Dennis: And for the listener, who’s listening right now—who’s still on the fence—I’ve got a passage I want to read to you because Jesus Christ—and we started talking about this at the beginning—He does disturb your life. He disturbed people who were following Him. In John, Chapter 6, the disciples said: “This is a hard saying. Who can listen to it?” But Jesus knew what they were thinking. He kind of confronted the twelve and said: “Are you guys going to go away as well? Are you guys going to leave Me? Are you going to stop following Me?” Simon Peter said: “Lord, to whom shall we go? You have the words of eternal life, and we have believed and have come to know that You are the holy one of God.”
When you finally find out who Jesus is, and you come to that determination—there’s no other one worthy of being followed—there was only one perfect God-man—Jesus Christ—King of kings / Lord of lords. He is the one worthy of your surrender, and of your life, and of your imperfect way of following Him for the rest of your life. If you’re listening to us and haven’t done that—before the sun sets or before you go to bed tonight—settle up and saddle up because it’s an adventure and the journey of a lifetime.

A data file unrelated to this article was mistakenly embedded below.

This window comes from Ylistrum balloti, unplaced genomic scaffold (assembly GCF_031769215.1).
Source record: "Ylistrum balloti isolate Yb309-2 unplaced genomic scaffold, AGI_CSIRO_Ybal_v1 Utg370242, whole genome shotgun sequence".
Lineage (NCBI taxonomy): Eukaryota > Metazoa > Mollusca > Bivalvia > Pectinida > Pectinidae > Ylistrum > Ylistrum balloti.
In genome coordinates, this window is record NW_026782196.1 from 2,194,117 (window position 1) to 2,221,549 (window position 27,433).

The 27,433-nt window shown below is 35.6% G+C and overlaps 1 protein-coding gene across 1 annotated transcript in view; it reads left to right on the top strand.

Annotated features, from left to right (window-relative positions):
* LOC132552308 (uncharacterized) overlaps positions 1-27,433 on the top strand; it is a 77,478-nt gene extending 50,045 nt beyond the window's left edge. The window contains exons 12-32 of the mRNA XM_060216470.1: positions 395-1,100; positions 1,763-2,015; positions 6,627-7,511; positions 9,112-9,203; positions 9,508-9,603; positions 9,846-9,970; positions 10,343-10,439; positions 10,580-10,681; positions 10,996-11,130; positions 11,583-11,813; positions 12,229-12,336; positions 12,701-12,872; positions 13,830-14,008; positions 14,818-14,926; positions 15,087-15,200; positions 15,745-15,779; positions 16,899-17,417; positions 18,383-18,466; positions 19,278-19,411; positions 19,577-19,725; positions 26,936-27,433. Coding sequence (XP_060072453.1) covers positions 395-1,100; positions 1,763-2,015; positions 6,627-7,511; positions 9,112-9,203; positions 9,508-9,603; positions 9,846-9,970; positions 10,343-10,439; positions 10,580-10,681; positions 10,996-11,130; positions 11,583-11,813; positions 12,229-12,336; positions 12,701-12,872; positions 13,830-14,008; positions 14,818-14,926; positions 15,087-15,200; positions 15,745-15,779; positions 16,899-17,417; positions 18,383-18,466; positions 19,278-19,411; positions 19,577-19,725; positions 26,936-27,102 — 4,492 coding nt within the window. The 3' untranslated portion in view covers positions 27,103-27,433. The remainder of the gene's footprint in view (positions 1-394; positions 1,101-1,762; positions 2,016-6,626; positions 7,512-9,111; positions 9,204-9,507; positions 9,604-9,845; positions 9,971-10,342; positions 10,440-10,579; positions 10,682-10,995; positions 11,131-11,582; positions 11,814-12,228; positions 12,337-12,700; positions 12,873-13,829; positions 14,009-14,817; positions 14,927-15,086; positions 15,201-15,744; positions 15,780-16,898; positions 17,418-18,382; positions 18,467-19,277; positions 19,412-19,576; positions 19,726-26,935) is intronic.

Guys, I want to thank you for being on FamilyLife Today. I hope some of those who are struggling, Bob, with having their own faith, will get a copy of Firsthand by Ryan and Josh Shook.
Bob: Yes, especially if we’re talking to folks who are maybe where you guys are—in their twenties—having been through this season in their lives, where they’ve kind of set aside their faith for a while. They’re starting to wonder: “Is there something more to life? How can I reconnect with God?”
I would encourage them to get a copy of the book, Firsthand,by Ryan and Josh Shook. It’s a book we’ve got in our FamilyLife Today Resource Center. Go, online, to